NUC

Jul 29 2014

News - Haswell NUC BIOS Update For OpenELEC

I don't usually post about BIOS updates, but it looks like there was a recent update for the D54250WYB, D54250WYK, D34010WYB, & D34010WYK NUC that fixes an issue with IR wake from standby when using OpenELEC.

Update

 

Feb 23 2014

News - Intel D54250WYK NUC Custom Solutions Header (CSH) 3.3V Flaw

I was really excited when I found out Intel had placed the HDMI-CEC enabling Custom Solutions Header (CSH) on the D54250WYK NUC. It was exactly the kind of feature that belongs on this near-perfect mini-HTPC. Unfortunately, as we can see in the gallery, something isn't right with its ability to maintain 3.3V under load.

What this means in practice is that we can't use the 3.3V pin on the D54250WYK's CSH for Pulse-Eight's Internal CEC adapter - disappointing would be an understatement. Now it is possible to find 3.3V elsewhere on the board; I was able to pull it from the SATA power connector, but since that only powered when the system is in S0 (on) it's less than ideal. Intel has been contacted with these findings. Hopefully it's something that can be addressed with a BIOS update, but I'm not confident.

Jan 30 2014

News - Baytrail DN2820FYKH - No Intel Clear Video HD Support

When I talked with Intel about the DN2820FYKH Baytrail based NUC at CES, I wasn't shocked by the "No" when I asked if it supported Intel QuickSync (hardware accelerated decode and encode). What is surprising as I looked more closely at the Intel Celeron N2820 is that it appears to not support Intel Clear Video HD (hardware accelerated decode) either.

If true, it does take all the sheen off the system. Without hardware accelerated decoding, and the video processing (i.e. deinterlacing & scaling) that comes with it, there's no way that this little guy could be the cheap client HTPC that I was hoping for. Really dissappointing considering that "Atom" Baytrail chips, essentially the same chip but targeted at tablets, include QuickSync.

Oct 16 2013

News - Slightly Bigger Intel NUC On The Way With 2.5" Hard Drive Mount

As you know from our review of the D54250WYK Haswell NUC, while there are SATA & SATA power connectors on the board there isn't any space in the chassis to use them. Intel has been hard at work on a chassis to address this, and I just got word that the target (read not 100% firm) release date is December for when the larger case, in Intel Core i5 and Intel Core i3 trims, should hit retail. I was told that it will look very similar to the existing model, just a bit taller and with some additional vents along the side, making it just about perfect for a super-small PVR (after adding a network/USB tuner) or highly portable and functional HTPC.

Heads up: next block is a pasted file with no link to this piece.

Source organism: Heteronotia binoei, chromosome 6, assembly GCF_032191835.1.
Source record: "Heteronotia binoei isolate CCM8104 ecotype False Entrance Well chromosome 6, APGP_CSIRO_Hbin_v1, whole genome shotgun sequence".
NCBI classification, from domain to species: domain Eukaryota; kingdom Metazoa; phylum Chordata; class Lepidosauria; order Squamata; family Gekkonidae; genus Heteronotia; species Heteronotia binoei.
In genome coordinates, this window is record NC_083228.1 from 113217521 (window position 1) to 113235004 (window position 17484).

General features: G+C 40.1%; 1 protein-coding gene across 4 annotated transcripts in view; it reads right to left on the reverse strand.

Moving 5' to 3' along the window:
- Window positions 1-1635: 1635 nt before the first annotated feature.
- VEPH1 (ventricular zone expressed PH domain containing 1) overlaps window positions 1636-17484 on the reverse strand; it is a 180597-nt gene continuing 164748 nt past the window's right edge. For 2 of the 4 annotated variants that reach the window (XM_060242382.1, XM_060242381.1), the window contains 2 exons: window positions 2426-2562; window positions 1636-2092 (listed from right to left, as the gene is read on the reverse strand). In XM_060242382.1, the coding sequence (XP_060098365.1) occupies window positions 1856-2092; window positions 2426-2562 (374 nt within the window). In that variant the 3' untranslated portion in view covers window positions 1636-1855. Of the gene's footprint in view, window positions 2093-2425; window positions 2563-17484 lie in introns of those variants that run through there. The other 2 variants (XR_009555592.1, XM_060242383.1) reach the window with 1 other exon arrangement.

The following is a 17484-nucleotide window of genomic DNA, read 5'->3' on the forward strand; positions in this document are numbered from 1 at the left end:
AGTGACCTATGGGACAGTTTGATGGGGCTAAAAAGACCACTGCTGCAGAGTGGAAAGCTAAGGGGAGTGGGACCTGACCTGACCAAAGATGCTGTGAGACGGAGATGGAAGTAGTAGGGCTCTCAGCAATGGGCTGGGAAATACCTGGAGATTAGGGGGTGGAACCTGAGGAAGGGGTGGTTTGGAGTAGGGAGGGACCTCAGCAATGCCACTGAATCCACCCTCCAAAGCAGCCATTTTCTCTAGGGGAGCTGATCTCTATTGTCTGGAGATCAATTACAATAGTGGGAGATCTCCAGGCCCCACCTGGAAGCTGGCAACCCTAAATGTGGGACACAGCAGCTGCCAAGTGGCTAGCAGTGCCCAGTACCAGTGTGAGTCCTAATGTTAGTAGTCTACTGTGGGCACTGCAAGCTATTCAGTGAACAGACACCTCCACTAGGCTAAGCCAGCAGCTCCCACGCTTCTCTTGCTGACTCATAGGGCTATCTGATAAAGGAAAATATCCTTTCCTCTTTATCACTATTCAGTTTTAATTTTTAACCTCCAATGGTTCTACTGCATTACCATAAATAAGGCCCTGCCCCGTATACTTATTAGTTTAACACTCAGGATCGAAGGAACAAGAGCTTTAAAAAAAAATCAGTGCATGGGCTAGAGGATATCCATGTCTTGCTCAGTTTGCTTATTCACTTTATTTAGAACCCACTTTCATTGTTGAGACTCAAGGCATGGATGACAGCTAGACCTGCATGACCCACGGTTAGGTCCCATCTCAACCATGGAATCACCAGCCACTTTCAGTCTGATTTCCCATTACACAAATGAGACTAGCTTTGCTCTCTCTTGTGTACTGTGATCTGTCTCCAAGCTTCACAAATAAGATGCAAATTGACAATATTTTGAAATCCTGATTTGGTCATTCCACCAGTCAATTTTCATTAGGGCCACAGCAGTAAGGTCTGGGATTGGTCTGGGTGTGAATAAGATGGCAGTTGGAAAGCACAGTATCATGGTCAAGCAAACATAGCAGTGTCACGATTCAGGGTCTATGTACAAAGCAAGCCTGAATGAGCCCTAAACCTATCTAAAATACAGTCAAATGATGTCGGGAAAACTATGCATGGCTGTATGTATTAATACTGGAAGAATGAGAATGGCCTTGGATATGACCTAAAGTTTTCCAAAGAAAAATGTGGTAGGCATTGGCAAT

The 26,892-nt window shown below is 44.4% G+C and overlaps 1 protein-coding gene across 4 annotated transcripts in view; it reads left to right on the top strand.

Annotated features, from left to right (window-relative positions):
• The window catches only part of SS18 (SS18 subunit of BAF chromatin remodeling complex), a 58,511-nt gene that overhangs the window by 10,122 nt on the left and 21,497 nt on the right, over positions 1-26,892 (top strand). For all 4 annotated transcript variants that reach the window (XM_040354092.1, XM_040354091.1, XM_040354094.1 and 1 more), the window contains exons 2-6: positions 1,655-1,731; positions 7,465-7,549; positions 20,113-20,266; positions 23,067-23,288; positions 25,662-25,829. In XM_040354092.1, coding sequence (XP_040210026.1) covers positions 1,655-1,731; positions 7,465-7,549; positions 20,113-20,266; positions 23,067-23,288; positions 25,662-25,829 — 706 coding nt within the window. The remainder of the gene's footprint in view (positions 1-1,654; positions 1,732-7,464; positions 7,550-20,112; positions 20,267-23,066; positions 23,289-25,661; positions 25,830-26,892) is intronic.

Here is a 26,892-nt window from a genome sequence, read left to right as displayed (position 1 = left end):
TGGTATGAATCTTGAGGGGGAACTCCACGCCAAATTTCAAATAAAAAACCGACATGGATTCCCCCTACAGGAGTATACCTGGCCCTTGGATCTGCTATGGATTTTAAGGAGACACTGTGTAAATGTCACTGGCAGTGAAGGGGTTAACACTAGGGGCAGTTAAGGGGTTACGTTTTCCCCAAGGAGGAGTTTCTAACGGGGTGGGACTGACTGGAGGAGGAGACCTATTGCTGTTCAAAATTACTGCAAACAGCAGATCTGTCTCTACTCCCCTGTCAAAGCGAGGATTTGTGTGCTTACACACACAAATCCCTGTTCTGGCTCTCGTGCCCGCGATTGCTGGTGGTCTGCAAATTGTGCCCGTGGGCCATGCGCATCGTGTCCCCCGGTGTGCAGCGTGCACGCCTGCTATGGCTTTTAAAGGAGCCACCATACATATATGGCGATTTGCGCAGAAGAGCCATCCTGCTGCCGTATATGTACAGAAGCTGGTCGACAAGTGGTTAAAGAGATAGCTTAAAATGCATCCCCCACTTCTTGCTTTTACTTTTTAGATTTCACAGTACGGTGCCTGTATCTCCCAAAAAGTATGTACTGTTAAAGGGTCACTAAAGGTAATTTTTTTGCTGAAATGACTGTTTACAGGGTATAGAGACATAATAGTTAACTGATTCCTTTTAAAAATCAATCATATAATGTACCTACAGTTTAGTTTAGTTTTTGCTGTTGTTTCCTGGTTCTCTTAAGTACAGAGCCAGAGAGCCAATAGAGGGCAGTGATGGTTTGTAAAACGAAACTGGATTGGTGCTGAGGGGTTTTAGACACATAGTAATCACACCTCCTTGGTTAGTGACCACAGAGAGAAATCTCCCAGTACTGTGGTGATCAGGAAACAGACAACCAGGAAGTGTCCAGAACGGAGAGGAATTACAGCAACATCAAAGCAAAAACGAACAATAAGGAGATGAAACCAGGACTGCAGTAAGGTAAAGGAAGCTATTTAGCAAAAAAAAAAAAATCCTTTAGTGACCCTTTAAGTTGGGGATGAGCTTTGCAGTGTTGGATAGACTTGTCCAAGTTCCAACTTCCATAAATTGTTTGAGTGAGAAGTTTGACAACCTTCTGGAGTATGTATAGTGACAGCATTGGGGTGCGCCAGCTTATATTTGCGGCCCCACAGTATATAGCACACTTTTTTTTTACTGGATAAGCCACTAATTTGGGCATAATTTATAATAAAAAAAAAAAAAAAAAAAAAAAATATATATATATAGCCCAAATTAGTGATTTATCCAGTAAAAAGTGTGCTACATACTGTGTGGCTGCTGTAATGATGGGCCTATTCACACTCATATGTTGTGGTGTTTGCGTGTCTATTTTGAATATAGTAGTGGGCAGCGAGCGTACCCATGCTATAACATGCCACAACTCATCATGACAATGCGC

You'll have to bear with my poor Photoshop, er... Paint.NET, skills because despite talents in other areas, the mockup/render is not within my natural domain :). UPDATE: Intel provided some pictures of the new chassis.

We'll keep you updated on this, and other, NUC ecosystem products as they become available.

Sep 18 2013

News - Intel Haswell NUC D54250WYK Includes HTPC Header

If you saw the recent Intel Haswell NUC D54250WYK announcment and thought "hey, that would make a pretty slick HTPC" - go ahead and sit down. Not only does it have all the good stuff like IR, SATA, USB 3.0, etc. that we mentioned before. It also has the HTPC_HEADER on board.

Unfortunately, there isn't space in the stock chassis to mount the Pulse-Eight internal CEC adapter so a custom enclosure will be required to get the most out of it. That said, frankly I don't care - this is awesome news!

Hopefully someone steps up to make a suitible enclosure or we will have to do something on Kickstarter Smile.

Sep 13 2013

News - Intel Announces Haswell NUC Kit - D54250WYK

Looks like the NUC is getting a Haswell update, and it's not just the IPG (i5-4250U with HD 5000) that changed with the updated system also getting IR, SATA and four USB 3.0 ports. With all that good stuff and a fast 2.5" hard drive and/or slim-line Blu-ray drive this could be a killer fullsize HTPC replacement given the right chassis. Full specs are at Intel's website, but unfortunatley the price isn't listed.

Sleek, shiny, and with a smaller footprint than a wireless modem, the Intel® NUC with the 4th generation Intel® Core™ i5 processor is at home in your living room, your office, or your media center. The D54250WYK SKU of Intel NUC is equipped with Intel® Turbo Boost Technology 2.0, automatically allowing processor cores to safely run faster than the base operating frequency. It also includes Intel® Rapid Start Technology, ensuring you are quickly up and running, and Intel® Smart Connect Technology to keep you up to date at all times.